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PETER FROST remembers the annual trips to help out with the hop harvest that formed part of working-class life for decades


My late father-in-law Fred was born in 1911. His dad died in the first world war trenches and his mum had a hard struggle to raise her family in the mean streets of Paddington.

Yet the whole family always managed a long country holiday in the countryside of Kent, the garden of England.

No it wasn’t secret wealth, nor some charitable benefactor. The family did what thousands of London working-class families did between the wars and indeed right up until the 1960s.

They joined the army of working-class people who went to harvest the hops that were such an important ingredient in the making of good English beer. They went ‘opping down in Kent.

Fred remembered it in a wonderful song.

We alway go a ‘opping
a ‘opping down in Kent
The missus and us kiddies
All living in a tent.

They all say ‘opping’s lousy
and we believe it’s true
we only come down ‘opping
to earn a bob or two.

Now the ‘oppings nearly over
and all our money spent
sometimes we wish we’d never gone
A ‘opping down in Kent.

The whole street would go with Fred. Mum, grandma, his sister as well as many neighbours. The hop farm would arrange the transport by lorry, by train or if they were really lucky even by charabanc.

Hops don’t grow in fields or orchards. Traditionally they are always grown in hop gardens. The fast-growing annual vines scrambled up a network of very tall poles and ropes and when the hops were ripe the vines were cut and pulled down by men on impossibly high stilts.

The vines were stripped of the hop flowers by hand by huge gangs of women and youngsters. The hops would be dried over coal fires in the distinctive conical oast houses.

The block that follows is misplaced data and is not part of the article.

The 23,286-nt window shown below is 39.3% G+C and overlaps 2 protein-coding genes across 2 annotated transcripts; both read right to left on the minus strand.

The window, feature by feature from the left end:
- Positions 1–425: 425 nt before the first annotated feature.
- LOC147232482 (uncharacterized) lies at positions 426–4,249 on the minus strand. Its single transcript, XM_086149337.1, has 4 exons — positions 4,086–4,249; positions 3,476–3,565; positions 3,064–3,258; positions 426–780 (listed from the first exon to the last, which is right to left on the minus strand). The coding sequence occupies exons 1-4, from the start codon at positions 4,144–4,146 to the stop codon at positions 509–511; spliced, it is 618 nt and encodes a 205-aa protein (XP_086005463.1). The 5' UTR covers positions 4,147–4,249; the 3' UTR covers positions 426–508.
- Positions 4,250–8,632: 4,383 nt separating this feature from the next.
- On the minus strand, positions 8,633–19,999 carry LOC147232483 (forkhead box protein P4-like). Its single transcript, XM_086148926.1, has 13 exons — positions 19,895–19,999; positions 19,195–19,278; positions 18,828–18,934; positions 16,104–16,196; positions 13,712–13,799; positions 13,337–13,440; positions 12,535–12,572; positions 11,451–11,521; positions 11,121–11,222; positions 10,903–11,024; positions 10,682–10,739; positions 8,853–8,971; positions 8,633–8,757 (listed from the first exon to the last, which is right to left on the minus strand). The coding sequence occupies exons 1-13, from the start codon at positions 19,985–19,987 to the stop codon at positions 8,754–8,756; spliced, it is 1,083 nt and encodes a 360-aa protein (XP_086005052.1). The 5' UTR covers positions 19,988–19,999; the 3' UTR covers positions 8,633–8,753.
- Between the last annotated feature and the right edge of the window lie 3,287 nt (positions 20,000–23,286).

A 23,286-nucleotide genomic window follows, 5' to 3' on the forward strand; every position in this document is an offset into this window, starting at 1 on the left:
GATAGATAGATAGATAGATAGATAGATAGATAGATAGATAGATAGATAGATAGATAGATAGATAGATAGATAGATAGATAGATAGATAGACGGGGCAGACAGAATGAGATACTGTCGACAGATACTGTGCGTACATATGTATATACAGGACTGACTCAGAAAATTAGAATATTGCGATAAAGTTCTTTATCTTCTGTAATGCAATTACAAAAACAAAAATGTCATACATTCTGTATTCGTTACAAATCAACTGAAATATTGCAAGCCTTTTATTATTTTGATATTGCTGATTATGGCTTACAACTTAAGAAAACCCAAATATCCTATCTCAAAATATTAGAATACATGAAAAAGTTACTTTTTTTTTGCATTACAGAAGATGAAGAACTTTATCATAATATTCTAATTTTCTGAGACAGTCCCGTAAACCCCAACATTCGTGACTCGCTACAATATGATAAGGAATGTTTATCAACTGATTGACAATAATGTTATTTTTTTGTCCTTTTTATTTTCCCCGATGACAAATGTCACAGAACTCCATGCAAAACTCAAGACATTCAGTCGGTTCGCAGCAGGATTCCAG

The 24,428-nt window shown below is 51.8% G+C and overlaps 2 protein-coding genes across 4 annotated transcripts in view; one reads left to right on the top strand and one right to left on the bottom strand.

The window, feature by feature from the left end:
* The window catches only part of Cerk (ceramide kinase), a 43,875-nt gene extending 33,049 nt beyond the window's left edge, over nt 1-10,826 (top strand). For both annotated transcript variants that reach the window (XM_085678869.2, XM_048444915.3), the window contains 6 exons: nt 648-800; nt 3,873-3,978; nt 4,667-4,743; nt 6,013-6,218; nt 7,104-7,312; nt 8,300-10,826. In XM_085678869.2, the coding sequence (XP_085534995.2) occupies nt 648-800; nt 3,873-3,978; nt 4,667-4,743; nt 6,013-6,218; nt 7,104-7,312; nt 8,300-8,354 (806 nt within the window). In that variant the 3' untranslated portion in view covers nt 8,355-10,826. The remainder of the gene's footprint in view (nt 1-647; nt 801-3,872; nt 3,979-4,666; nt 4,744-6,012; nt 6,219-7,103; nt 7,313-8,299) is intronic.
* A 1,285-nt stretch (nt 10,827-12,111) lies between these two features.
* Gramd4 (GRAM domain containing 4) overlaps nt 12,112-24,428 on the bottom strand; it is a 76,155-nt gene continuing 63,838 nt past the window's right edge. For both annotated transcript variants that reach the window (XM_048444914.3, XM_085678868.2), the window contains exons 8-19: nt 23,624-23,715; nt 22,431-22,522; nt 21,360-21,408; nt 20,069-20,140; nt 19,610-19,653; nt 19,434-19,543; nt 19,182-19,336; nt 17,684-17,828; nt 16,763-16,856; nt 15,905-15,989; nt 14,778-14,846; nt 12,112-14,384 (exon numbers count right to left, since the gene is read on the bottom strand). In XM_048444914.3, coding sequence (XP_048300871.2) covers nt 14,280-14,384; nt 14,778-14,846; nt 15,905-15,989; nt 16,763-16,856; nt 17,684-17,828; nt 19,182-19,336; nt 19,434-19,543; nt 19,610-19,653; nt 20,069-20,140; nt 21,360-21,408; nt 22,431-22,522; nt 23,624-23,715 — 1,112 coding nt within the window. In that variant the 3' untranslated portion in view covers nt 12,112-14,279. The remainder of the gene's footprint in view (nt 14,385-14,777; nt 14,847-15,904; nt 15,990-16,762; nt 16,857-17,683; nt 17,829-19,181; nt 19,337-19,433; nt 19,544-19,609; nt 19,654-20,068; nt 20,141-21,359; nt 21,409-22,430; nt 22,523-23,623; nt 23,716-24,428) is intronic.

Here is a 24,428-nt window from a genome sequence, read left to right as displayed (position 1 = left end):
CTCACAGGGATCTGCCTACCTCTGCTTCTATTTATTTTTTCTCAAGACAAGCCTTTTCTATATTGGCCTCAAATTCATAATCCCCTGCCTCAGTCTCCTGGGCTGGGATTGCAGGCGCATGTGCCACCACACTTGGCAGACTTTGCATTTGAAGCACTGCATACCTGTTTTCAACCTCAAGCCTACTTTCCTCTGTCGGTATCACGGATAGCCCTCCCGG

The London hop-pickers camped in bell tents or crude huts. They slept on straw palliases, ate rabbit or perhaps – when the land owner wasn’t looking – pheasant stew cooked over a wood fire, washed down with plenty of local ale, cider or ginger ale for the children.

There was fresh milk, eggs, butter and cheese from local farms and good fresh local bread and home-made pickle from the farmer’s wife.

This was luxury food, very different from Fred’s family’s normal meagre diet back home in Paddington. No wonder that for many of the hoppers and for Fred it was the time of their life.

Not all the facilities were salubrious, as Fred remembered with a chuckle – and again in another verse from the far from polite ‘opping song.

When you use the karsey
Just be careful where you sit
You’ll have to watch your balance
Or you’ll fall down in the shit.

Still, right up until his death he would remember those wonderful summers in the countryside away from the dirt, grime and unrelieved poverty of working-class London. These were summers when it seemed the sun always used to shine.

For the hop farmers, and often the farms were owned by the big brewers, this was cheap seasonal – and sometimes underage – labour.

Today the few Kentish hops that are still grown are picked and stripped by machine. Most English beer is made with imported hops or more usually with compressed hop pellets or hop extract.

Our brewers find bigger profits using Czech or Oregon imports. Oast houses are mostly now expensive residential conversions.

But cheers, Fred! We are still singing that wonderful song.

There are a large number of places in down in Kent where the spirit of hopping still lives on. Kent Life is a living museum at Sandling near Maidstone. There are many hop related displays – go to http://www.kentlife.org for more details. The Hop Family Park at Paddock Wood was once brewing giant Whitbread’s own hop farm and one of the biggest in the world.Find out more at http://www.thehopfarm.co.uk.

This article was first published in the Morning Star, November 2013

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